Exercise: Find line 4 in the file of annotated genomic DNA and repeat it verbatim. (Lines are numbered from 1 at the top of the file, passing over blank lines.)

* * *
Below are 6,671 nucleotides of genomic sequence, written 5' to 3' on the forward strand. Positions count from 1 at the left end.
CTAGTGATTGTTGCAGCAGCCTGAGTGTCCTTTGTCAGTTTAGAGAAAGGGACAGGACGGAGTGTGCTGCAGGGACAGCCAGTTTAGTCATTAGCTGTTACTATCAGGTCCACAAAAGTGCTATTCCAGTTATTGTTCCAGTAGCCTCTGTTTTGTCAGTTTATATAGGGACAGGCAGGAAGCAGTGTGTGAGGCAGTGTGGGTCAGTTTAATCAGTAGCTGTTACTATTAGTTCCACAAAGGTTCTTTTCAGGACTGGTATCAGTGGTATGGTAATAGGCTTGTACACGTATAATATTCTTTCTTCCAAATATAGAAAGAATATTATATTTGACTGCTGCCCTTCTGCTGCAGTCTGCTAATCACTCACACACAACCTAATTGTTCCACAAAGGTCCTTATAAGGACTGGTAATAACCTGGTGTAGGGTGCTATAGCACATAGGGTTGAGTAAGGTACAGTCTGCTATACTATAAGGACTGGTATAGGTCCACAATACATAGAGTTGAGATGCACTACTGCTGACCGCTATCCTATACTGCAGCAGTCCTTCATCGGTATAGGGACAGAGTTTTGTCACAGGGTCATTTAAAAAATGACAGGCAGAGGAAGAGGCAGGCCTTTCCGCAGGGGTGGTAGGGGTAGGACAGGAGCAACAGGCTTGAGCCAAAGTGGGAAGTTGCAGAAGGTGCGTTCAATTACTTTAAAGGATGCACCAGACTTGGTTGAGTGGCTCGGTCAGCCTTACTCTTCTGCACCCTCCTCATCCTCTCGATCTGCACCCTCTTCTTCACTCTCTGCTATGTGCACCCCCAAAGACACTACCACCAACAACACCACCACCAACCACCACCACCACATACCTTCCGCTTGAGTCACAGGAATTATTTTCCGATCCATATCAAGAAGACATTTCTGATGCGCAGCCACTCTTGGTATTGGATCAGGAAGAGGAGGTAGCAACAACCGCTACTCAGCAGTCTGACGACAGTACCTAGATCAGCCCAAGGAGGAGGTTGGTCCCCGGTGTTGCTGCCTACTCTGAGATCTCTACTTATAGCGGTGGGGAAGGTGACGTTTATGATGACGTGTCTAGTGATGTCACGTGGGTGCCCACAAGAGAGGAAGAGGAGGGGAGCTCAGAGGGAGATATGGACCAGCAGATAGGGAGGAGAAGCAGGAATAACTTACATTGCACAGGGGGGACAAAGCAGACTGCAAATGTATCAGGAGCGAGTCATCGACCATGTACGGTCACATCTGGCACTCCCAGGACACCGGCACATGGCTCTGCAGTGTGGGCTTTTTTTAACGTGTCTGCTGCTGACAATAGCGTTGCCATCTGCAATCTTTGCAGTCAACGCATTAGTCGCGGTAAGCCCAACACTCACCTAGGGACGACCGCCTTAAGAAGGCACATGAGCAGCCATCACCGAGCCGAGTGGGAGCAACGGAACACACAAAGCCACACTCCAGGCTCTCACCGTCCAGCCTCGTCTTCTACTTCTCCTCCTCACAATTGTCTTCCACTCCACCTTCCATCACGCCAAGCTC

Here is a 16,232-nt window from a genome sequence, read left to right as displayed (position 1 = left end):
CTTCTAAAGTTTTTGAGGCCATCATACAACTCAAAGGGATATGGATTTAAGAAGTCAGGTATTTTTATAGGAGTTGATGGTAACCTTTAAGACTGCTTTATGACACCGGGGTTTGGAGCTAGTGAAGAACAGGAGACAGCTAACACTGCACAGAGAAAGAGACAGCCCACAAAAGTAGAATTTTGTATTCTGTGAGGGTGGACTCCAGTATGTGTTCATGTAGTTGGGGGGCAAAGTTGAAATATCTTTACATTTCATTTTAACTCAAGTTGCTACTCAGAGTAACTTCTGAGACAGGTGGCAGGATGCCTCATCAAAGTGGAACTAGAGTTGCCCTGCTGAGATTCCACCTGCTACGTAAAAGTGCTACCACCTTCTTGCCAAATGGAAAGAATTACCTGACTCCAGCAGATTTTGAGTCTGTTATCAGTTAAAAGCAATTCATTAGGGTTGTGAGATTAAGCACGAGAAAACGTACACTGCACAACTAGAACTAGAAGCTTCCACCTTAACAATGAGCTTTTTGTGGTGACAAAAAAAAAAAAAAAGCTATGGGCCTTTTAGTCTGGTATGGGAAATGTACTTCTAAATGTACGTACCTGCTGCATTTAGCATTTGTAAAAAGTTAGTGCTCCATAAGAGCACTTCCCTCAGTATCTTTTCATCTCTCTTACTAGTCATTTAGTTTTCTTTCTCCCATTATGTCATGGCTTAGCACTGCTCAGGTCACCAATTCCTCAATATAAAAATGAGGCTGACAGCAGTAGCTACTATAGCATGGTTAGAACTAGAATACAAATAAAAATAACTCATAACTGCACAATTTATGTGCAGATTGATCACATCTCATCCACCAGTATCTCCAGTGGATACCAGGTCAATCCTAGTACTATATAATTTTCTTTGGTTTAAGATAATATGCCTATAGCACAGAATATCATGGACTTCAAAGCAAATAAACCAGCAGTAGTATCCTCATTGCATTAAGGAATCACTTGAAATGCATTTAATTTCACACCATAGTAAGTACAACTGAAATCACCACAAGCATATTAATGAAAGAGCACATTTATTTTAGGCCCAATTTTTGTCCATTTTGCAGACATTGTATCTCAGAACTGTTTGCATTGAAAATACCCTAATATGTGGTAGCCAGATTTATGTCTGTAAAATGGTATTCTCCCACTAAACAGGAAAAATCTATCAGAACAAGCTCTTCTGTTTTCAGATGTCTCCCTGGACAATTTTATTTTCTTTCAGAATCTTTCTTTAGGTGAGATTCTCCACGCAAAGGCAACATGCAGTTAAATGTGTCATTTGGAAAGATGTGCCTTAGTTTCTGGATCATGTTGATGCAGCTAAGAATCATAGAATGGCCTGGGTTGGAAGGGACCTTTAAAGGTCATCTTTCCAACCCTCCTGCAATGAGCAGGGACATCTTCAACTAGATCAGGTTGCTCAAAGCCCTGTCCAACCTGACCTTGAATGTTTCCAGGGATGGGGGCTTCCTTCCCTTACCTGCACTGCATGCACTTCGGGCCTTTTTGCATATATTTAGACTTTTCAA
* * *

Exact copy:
CTTCTAAAGTTTTTGAGGCCATCATACAACTCAAAGGGATATGGATTTAAGAAGTCAGGTATTTTTATAGGAGTTGATGGTAACCTTTAAGACTGCTTTATGACACCGGGGTTTGGAGCTAGTGAAGAACAGGAGACAGCTAACACTGCACAGAGAAAGAGACAGCCCACAAAAGTAGAATTTTGTATTCTGTGAGGGTGGACTCCAGTATGTGTTCATGTAGTTGGGGGGCAAAGTTGAAATATCTTTACATTTCATTTTAACTCAAGTTGCTACTCAGAGTAACTTCTGAGACAGGTGGCAGGATGCCTCATCAAAGTGGAACTAGAGTTGCCCTGCTGAGATTCCACCTGCTACGTAAAAGTGCTACCACCTTCTTGCCAAATGGAAAGAATTACCTGACTCCAGCAGATTTTGAGTCTGTTATCAGTTAAAAGCAATTCATTAGGGTTGTGAGATTAAGCACGAGAAAACGTACACTGCACAACTAGAACTAGAAGCTTCCACCTTAACAATGAGCTTTTTGTGGTGACAAAAAAAAAAAAAAAGCTATGGGCCTTTTAGTCTGGTATGGGAAATGTACTTCTAAATGTACGTACCTGCTGCATTTAGCATTTGTAAAAAGTTAGTGCTCCATAAGAGCACTTCCCTCAGTATCTTTTCATCTCTCTTACTAGTCATTTAGTTTTCTTTCTCCCATTATGTCATGGCTTAGCACTGCTCAGGTCACCAATTCCTCAATATAAAAATGAGGCTGACAGCAGTAGCTACTATAGCATGGTTAGAACTAGAATACAAATAAAAATAACTCATAACTGCACAATTTATGTGCAGATTGATCACATCTCATCCACCAGTATCTCCAGTGGATACCAGGTCAATCCTAGTACTATATAATTTTCTTTGGTTTAAGATAATATGCCTATAGCACAGAATATCATGGACTTCAAAGCAAATAAACCAGCAGTAGTATCCTCATTGCATTAAGGAATCACTTGAAATGCATTTAATTTCACACCATAGTAAGTACAACTGAAATCACCACAAGCATATTAATGAAAGAGCACATTTATTTTAGGCCCAATTTTTGTCCATTTTGCAGACATTGTATCTCAGAACTGTTTGCATTGAAAATACCCTAATATGTGGTAGCCAGATTTATGTCTGTAAAATGGTATTCTCCCACTAAACAGGAAAAATCTATCAGAACAAGCTCTTCTGTTTTCAGATGTCTCCCTGGACAATTTTATTTTCTTTCAGAATCTTTCTTTAGGTGAGATTCTCCACGCAAAGGCAACATGCAGTTAAATGTGTCATTTGGAAAGATGTGCCTTAGTTTCTGGATCATGTTGATGCAGCTAAGAATCATAGAATGGCCTGGGTTGGAAGGGACCTTTAAAGGTCATCTTTCCAACCCTCCTGCAATGAGCAGGGACATCTTCAACTAGATCAGGTTGCTCAAAGCCCTGTCCAACCTGACCTTGAATGTTTCCAGGGATGGGGGCTTCCTTCCCTTACCTGCACTGCATGCACTTCGGGCCTTTTTGCATATATTTAGACTTTTCAA